Beer fans divide equally between ale and lager drinkers – but despite the surge in popularity of specialty "craft" beers, classic bitter is still the favourite for ale drinkers
For years, ale had a fusty image. With few to choose from and a discount price tag ale came across as an old man’s drink, suited to dingy pubs and smoky living rooms. But it has had a resurgence: a pint of locally brewed ale with a fancy name can cost well north of a glass of lager, and trend-seeking fans are queuing up for a drop.
New YouGov research finds that while lager is still the preferred beer among British adults, this is only because people who don’t really like beer can stomach it.
While 39% say they prefer lager and 27% ale, those who like beer a lot or a fair amount divide 49-47%. Those who aren’t really into beer prefer lager by 31-8%.
Equal numbers of British men and women like lager (39%), but men are much more likely to prefer ale (42% compared to 14% of women).
Craft beers, usually highly hopped brews produced in a specific location on a small scale, are lauded as driving the non-lager resurgence. YouGov’s research finds that there is significantly more awareness of them among younger Britons (39% of 18-24 and 25-39 year-olds compared to 25% of over 60s).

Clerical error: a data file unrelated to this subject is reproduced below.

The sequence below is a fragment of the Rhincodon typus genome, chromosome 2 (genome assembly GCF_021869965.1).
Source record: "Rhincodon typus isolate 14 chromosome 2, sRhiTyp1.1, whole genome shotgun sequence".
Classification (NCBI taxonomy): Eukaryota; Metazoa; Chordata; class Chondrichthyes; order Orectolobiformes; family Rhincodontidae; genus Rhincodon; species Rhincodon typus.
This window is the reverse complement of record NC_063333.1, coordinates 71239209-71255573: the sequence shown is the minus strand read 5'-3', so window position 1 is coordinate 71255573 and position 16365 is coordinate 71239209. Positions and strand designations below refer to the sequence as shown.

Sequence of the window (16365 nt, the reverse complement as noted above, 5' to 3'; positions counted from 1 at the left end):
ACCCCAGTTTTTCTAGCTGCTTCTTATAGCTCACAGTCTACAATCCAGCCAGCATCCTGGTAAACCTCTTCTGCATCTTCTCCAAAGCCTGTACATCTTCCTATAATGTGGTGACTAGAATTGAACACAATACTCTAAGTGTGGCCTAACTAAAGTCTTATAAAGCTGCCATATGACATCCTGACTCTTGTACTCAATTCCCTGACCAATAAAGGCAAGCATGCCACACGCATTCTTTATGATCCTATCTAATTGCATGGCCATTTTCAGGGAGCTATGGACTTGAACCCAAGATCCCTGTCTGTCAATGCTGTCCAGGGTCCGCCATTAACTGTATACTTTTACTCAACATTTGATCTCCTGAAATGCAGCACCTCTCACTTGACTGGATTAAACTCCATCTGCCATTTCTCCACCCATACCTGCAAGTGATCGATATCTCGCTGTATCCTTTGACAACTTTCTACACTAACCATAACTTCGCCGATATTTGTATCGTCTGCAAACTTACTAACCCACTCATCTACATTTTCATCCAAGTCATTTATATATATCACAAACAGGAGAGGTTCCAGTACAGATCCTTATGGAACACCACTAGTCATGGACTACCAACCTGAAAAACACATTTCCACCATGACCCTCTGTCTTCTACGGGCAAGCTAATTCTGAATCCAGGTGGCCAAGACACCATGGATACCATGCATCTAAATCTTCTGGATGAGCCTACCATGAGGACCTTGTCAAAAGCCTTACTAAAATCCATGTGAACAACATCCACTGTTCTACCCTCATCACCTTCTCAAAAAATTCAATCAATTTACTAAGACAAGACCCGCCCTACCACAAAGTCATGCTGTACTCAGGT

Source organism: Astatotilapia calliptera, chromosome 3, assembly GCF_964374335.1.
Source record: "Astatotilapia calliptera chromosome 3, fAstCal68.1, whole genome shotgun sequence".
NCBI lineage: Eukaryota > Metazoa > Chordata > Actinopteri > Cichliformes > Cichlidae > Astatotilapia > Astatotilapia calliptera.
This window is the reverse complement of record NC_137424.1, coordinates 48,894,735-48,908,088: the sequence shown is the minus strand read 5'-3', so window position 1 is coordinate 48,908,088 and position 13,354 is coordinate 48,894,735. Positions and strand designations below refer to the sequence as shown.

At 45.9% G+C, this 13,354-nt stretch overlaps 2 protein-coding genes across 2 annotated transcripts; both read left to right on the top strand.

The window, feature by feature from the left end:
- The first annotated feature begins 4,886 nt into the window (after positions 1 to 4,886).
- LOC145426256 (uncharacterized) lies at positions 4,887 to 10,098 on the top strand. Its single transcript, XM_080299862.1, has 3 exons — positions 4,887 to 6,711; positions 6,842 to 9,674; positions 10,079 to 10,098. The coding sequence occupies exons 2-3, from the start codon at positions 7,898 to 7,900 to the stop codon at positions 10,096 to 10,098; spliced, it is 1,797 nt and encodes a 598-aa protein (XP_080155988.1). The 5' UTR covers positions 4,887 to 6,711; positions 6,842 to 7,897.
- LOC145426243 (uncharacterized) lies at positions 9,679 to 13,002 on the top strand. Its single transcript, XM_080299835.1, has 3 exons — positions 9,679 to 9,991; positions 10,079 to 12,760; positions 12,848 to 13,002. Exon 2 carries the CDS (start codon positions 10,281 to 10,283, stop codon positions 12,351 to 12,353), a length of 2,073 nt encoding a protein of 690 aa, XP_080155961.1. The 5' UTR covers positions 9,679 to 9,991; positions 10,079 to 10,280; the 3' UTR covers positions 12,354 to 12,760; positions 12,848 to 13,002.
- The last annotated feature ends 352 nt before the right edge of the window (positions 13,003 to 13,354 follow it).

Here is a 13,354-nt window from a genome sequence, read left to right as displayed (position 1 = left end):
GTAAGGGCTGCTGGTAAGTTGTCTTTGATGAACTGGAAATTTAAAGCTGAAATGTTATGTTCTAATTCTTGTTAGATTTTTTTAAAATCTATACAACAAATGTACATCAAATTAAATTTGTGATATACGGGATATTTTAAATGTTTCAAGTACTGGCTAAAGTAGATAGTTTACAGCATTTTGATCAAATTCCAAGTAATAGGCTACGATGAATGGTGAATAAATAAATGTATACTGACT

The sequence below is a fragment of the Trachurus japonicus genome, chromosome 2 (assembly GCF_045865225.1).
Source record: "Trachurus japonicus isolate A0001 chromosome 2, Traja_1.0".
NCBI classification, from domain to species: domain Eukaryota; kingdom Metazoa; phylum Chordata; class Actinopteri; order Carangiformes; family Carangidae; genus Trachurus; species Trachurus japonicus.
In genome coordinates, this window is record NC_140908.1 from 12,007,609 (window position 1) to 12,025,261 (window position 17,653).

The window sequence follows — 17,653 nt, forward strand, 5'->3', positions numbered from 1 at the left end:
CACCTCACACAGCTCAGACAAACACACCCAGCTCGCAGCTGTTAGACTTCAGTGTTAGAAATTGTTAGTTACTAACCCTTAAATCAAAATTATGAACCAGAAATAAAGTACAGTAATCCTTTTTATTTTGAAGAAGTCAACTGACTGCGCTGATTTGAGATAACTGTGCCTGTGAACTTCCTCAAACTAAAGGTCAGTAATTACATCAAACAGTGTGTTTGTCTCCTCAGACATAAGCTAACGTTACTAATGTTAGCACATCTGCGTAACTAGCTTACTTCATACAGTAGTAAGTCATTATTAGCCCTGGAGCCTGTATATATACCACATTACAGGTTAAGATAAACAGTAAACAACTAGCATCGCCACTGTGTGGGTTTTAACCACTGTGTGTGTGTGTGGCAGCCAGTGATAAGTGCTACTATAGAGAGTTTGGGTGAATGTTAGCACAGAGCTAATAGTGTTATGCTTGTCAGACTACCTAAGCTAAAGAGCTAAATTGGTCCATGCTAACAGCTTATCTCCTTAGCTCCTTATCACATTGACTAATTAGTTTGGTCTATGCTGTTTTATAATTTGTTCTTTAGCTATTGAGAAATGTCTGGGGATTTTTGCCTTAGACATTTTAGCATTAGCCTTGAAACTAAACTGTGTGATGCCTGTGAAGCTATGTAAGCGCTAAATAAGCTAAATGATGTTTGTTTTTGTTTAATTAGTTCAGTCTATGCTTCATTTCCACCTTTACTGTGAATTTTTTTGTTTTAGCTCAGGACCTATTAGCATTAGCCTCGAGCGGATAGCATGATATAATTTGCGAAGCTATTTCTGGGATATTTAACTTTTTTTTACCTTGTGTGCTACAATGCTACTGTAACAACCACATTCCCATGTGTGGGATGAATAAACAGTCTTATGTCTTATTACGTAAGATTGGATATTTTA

But among ale fans the old styles are still the best, and bitter is easily the most well-loved drink (74%). India pale ales, stouts and pale ales also have broad appeal, while craft beers occupy the mid-range, with 40% of ale fans enjoying them.
Data from the Office for National Statistics shows that while average weekly wages have risen just short of fifteen-fold since 1974, the price of a pint is now more than twenty times what it was four decades ago. As in 2013, on 24 September restaurants and pubs will be encouraged to lower their prices to reflect the lower level of VAT enjoyed by supermarkets, to demonstrate the advantages to the pub industry of tax parity.